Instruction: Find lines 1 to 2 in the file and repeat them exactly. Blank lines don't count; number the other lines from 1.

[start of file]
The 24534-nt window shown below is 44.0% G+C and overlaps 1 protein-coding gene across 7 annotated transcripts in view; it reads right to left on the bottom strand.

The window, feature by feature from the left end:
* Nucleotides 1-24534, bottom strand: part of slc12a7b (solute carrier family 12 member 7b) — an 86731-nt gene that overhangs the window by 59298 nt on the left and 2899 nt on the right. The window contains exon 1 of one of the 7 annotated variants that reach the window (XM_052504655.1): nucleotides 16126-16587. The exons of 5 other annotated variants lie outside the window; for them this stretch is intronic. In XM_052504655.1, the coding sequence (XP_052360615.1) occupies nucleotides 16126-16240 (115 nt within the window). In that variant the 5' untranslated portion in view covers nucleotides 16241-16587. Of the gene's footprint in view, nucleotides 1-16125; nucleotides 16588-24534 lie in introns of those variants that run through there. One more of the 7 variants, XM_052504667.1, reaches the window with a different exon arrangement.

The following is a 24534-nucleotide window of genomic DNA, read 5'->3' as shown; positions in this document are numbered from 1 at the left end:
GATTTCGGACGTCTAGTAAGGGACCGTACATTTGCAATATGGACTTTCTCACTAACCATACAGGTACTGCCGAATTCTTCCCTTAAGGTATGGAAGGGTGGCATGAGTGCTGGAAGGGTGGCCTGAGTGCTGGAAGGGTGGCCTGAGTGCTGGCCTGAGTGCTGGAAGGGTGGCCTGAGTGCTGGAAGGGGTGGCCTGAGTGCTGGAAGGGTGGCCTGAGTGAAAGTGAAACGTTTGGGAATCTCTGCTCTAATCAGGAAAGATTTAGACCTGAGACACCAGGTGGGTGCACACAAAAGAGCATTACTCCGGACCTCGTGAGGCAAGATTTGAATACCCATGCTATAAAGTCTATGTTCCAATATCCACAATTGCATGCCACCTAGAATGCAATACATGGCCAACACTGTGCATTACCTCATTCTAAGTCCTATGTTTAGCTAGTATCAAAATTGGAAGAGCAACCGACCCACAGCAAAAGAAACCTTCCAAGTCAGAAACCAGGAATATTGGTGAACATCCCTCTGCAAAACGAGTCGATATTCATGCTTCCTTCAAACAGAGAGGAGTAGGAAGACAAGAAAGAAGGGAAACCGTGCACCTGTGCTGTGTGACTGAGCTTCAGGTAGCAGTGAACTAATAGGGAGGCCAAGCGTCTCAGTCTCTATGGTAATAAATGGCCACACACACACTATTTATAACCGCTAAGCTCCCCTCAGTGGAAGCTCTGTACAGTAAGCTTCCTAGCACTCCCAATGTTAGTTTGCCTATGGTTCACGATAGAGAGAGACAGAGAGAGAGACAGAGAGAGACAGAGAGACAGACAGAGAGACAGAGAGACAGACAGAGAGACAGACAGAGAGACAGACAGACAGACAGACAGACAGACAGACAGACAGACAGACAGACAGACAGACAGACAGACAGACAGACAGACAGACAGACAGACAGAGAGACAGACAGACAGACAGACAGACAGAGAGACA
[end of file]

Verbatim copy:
The 24534-nt window shown below is 44.0% G+C and overlaps 1 protein-coding gene across 7 annotated transcripts in view; it reads right to left on the bottom strand.

The window, feature by feature from the left end: